Besides reading, listening, and writing skills, good handwriting also plays a major role in improving the language, writing speed, memory, and ability to concentrate. Cursive handwriting is a type of flowy writing in which letters are joined together beautifully, creating an artistic effect on writing. Cursive writing is used in calligraphy, art, and for creating handwritten letters. You might have noticed that still wedding and greeting cards, menus at the hotels are printed in cursive handwriting that enhances the text's beauty.
The cursive form of several alphabets is used, and the writing strokes required to write each alphabet improves writing speed and quality. Many or all letters in a word are linked in certain alphabets and often make a single complex stroke in one word. Your cursive writing speed and quality depend on your efficiency to write because you need to write many letters and words without lifting the pen. It means the tip of your pen stays on the paper that creates many beautiful strokes, joins letters, takes a bit of gap between the words to maintain a consistent writing flow.
Although it looks difficult to write in cursive, you can master it once you get to know about the technique like:
You will need the following things to learn cursive writing:
Remember that you can master cursive writing easily if you know the importance of using the lines correctly while writing. You need to be careful about writing the letters within their specified lines. However, after learning cursive writing, you will be able to write in cursive on plain paper.
Alphabets that require
a, c, e, d, g, o, and q.
Entrance, upward and downward strokes
i, j, k, l, t
Entrance, upward and downward strokes, and curves
b, h, m, n, r
E, F, H, I, L, T
Straight lines and curves
B, D, J, P, R, U
Try to practice the simple entrance/exit stroke. Bear in mind that the cursive script is all about joined letters, and all small letters have entry and exit strokes to ensure quick writing. These are called entrance/exit stroke because they are used before starting a new word or sentence. You need to start the exit/exit stroke on the second line and touch the third line. Your stroke should not go beyond these lines.
The next step is to practice an upward stroke that starts from the fourth line from the bottom and touches the first line.
You need to practice the curve stroke used to write letters like a, c, e, d, g, o, and q. You can start writing right on the second line from the bottom, curve it almost 90 degrees and repeat the curved stroke anticlockwise without lifting the pen.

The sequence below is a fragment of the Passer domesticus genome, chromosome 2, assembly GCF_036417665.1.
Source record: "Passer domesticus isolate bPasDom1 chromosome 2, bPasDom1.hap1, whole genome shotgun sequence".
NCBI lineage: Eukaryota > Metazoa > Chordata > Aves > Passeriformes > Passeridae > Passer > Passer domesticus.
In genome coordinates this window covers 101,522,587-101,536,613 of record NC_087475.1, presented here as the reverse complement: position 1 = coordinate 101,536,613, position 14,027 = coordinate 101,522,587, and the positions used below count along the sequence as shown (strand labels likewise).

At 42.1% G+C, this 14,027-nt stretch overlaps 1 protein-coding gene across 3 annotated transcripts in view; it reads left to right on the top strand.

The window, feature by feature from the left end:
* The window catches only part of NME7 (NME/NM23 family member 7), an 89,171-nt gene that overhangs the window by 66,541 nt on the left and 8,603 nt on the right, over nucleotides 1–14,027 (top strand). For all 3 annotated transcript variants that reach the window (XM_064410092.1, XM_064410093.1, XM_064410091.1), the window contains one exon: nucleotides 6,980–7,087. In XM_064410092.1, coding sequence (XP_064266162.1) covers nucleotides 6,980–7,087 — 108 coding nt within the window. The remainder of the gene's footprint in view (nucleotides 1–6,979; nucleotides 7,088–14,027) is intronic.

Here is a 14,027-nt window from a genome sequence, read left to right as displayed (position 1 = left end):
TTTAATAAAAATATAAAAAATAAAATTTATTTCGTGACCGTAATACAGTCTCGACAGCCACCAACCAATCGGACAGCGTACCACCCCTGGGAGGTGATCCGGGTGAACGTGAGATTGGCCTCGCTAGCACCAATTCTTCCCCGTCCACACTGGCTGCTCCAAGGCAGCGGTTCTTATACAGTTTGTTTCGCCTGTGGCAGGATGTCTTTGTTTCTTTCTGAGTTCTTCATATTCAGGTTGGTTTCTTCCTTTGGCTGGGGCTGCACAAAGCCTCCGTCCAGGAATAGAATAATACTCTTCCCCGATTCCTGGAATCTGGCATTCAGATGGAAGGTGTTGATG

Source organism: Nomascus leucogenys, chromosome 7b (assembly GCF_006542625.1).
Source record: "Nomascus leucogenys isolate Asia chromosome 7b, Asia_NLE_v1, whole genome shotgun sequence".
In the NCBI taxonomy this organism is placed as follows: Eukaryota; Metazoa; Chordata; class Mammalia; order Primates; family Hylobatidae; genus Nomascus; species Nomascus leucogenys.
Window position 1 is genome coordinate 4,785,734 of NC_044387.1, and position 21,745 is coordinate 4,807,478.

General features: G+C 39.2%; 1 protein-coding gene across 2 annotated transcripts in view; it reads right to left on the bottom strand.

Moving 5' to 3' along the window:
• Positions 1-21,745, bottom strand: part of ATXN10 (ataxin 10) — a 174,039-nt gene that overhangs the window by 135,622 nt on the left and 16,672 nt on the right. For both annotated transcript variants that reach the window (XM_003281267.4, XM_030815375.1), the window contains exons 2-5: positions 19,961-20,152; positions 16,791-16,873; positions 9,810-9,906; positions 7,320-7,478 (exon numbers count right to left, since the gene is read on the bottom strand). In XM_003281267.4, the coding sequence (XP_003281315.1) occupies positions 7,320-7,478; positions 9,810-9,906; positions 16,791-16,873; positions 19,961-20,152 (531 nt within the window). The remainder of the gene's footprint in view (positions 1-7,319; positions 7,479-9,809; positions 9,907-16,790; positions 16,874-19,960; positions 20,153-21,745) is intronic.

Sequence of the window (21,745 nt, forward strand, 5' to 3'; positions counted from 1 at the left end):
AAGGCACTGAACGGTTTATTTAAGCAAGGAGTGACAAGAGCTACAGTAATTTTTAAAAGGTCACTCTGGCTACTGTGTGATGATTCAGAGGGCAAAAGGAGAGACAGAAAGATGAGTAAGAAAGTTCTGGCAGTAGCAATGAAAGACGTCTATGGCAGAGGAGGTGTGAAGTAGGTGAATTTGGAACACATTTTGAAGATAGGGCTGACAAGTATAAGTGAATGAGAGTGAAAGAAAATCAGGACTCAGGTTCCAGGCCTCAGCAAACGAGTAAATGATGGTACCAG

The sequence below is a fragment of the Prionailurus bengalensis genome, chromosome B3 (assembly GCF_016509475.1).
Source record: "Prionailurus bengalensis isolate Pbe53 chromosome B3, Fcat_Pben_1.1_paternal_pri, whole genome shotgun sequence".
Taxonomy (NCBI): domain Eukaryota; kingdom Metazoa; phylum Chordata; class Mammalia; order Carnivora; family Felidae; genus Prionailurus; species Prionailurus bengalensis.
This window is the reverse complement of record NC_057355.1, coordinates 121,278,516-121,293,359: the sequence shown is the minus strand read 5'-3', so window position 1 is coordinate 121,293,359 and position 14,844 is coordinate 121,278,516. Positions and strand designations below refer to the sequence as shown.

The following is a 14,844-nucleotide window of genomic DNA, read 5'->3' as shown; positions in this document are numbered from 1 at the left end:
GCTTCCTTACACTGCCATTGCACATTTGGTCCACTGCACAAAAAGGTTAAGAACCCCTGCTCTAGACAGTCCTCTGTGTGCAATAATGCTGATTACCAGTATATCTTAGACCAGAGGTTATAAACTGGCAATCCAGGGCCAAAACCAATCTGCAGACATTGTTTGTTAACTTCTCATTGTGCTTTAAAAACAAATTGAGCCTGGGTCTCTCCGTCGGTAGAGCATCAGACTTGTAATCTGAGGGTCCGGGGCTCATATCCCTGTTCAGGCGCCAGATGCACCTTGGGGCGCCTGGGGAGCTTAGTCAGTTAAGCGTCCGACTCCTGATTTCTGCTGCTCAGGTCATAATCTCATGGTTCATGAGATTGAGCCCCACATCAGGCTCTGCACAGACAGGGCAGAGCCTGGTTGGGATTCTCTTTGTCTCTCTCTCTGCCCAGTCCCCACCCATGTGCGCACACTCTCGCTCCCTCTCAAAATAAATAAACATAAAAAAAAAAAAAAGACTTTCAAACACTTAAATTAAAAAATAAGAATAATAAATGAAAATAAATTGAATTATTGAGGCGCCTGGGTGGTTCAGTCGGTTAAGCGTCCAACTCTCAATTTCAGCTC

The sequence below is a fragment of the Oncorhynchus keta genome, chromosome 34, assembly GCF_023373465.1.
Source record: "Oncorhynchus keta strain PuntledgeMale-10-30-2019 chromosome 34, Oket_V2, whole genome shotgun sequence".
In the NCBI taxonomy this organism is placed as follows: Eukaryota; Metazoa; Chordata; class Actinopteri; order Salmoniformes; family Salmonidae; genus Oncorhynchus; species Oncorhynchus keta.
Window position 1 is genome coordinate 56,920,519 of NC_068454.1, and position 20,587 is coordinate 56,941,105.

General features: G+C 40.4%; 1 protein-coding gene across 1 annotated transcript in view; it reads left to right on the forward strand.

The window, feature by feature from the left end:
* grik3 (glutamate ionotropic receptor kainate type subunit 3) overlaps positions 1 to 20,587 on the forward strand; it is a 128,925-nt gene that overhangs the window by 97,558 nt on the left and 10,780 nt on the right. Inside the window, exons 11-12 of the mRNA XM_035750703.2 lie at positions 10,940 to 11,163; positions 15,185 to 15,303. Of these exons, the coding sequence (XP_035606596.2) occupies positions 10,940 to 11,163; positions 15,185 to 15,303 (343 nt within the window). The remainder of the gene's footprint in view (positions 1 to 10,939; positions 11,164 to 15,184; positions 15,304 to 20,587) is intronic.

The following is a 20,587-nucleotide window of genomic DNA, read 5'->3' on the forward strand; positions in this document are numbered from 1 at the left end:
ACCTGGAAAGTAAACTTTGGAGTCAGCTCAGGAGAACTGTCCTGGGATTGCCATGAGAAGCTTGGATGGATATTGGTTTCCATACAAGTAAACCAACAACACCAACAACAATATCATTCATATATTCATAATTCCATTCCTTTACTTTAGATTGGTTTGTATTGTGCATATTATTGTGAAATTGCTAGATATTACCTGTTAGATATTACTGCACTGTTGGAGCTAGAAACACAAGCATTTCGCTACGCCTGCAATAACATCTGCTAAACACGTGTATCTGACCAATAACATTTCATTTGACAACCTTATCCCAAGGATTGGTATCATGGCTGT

The lowercase alphabets like b, f, h, i, j, k, l, m, n, p, r, s, t, u, v, w, x y, and z all start with an upward stroke. Some of them touch the entire top line (ex: h, k, l)
And some alphabets start from the last line and reach only the third stroke line (i and j).
Whereas some letters also touch the bottom last line (ex: "f.")
You can start practicing the letters that require multiple strokes like u, n, m.
You can simply begin with writing 'u' by following these steps:
The alphabets like b, f, h, k, and l are difficult to write, but you can write them easily if you practice a few times.
Follow these steps to write b:
If you practice making small thin loops like strokes, you can easily write the other letters like k and I.
After making a loop following these steps to practice f, and h:
To write 'h,' make an upward curve and keep it within the middle two lines of the four lines.
To write 'f,' make a downward stroke and touch the fourth bottom line. Make another loop shape anticlockwise and keep it below the third bottom line.
Now, it's time to practice the curved alphabets like a, c, e, d, g, o, and q. You can start with the entrance stroke on the third bottom line and make an anticlockwise curve following each alphabet's shape. While writing a, d, o, g and q, you need to make a full circle.
The alphabet 'g' is a bit difficult as you need to give a downward stroke to the round circle and make another longitudinal loop-like circle that stays below the third and fourth bottom line. Still, the tip of this second circle will continue and cross above the third line.
By now, you will be able to move your hands and control your pen's position to make desired curves, strokes, circles, and shapes of all the lowercase alphabets. You can practice the uppercase alphabets one by one and then write and practice words by joining all the upper and lowercase letters.